Annabel was entirely aware of the image-making process in every phase. She did not expect this personal image to last long in the public mind, for she intended to play other parts than that of the suppressed tiger, now that she was becoming an established star.
Muriel Spark’s The Public Image was shortlisted for the Man Booker Prize in 1969 and it is easy to see why. As a piece of prose, Spark’s novella is rich in imagery, irony and wit. It is not, however, rich in plot. For those seeking an action-packed page-turner, look elsewhere. This is a book you must persevere with, for it is full of hidden gems. In this cautionary tale of fame and identity, it is Annabel – Spark’s protagonist – that is the star of the show, in more ways than one. She is what every great character should be: complex, flawed, at times a little grating, yet unobtrusive and admirable. As an actress, Annabel’s daily existence revolves around cultivating her “public image”, a phrase that is iterated throughout the novel like a personal mantra, sometimes cropping up two or three times in a single sentence. The first three chapters establish this “public image”, in which Annabel and her husband Frederick pose as contented sophisticates living in Italy, and happy parents to Carl, most often referred to as “the baby”.
Behind closed doors, however, it is an entirely different story. Spark uses these chapters to set up the primary conflict – Frederick’s misogynistic inner turmoil, arrogance and all-round villainy. Here, whole paragraphs are dedicated to Frederick’s loathing for his wife’s success. It quickly becomes apparent that he does not belong in her superficial world, which might prompt us to pity him, if not for Spark’s brilliant turn of phrase:
By the time he was twenty-nine years of age his undoubted talent had been tested only a few times in small productions and then no more. His mind took the inward turns of a spiral staircase, viewing from every altitude and point of contortion the unblemished, untried, fact of his talent. In reality Frederick was an untrained intellectual.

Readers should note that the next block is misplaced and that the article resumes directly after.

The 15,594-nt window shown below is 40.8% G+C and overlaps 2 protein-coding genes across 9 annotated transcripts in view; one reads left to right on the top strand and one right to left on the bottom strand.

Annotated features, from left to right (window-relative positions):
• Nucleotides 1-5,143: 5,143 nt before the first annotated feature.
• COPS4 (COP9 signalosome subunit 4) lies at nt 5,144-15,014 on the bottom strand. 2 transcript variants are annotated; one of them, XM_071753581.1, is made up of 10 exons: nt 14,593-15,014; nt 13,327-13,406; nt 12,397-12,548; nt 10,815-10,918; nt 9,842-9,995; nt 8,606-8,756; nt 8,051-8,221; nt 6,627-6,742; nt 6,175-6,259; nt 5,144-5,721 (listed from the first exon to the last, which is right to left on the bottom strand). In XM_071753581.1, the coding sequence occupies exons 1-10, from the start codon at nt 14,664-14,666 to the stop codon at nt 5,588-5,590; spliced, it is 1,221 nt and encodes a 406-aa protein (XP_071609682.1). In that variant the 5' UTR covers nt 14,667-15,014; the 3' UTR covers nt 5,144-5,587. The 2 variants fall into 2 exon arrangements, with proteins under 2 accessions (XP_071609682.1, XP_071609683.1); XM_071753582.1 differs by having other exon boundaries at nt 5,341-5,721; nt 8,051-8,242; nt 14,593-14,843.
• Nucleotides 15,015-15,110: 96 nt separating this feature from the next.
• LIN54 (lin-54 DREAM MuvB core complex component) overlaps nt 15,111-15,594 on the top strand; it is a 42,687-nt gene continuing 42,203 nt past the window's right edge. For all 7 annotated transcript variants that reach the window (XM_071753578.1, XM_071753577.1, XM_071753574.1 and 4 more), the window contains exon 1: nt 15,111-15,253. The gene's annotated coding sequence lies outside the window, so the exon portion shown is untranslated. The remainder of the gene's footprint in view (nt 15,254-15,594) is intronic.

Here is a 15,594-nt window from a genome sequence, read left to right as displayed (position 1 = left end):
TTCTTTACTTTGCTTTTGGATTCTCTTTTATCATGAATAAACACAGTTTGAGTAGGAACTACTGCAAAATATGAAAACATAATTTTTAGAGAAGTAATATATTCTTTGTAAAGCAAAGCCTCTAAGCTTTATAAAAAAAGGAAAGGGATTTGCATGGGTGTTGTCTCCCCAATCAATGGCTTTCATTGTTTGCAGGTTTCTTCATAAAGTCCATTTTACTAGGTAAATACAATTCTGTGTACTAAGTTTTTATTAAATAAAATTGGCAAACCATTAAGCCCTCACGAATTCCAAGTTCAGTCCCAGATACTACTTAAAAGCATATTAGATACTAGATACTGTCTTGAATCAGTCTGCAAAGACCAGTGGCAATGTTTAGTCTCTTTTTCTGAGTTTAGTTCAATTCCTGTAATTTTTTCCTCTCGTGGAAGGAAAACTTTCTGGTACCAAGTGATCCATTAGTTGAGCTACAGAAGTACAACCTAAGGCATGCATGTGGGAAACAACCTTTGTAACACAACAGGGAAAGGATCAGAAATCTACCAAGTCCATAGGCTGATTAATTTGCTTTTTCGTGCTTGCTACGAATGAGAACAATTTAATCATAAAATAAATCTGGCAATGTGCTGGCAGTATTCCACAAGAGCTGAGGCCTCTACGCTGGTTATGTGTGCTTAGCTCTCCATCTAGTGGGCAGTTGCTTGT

It is clear that while Spark is by no means glorifying the celebrity sphere, she is not condemning it either. In fact, from chapter three onwards, Fredrick’s actions attempt to tarnish Annabel’s image, effectively ruining her career, and force us to consider both sides.
Many characters, like the sleazy director, Luigi, enter and leave the narrative as caricatures: stereotypes straight out of film culture. This serves to remind us that all reputation is a kind of fiction. There is a frivolousness to Annabel that, at times, adds to this fiction – we might frame her as an Elizabeth Taylor-type. Yet, as soon as Spark has us shaking our heads and smirking at the ridiculousness of it all, she drops in the serious matter of maternal love:
The baby, Carl, was the only reality of her life. His existence gave her a sense of being permanently secured to the world which she had not experienced since her own childhood had passed . . . She felt a curious fear of display where the baby was concerned, as if this deep and complete satisfaction might be disfigured or melted away by some public image.
In spite of this, “the baby” is for the most part an accessory to Annabel and her husband, regularly attended to by nurses and neighbours. Although, as this suggests, the novella is full of contradictions, Spark knew exactly what she was doing. The Public Image captures a few months of a young star’s life without making her an attention-grabbing brat or a victim of fame. Simply, this is a book about stardom without the usual clichés; even if you are looking for a fresher perspective, Spark’s timeless prose will win you over.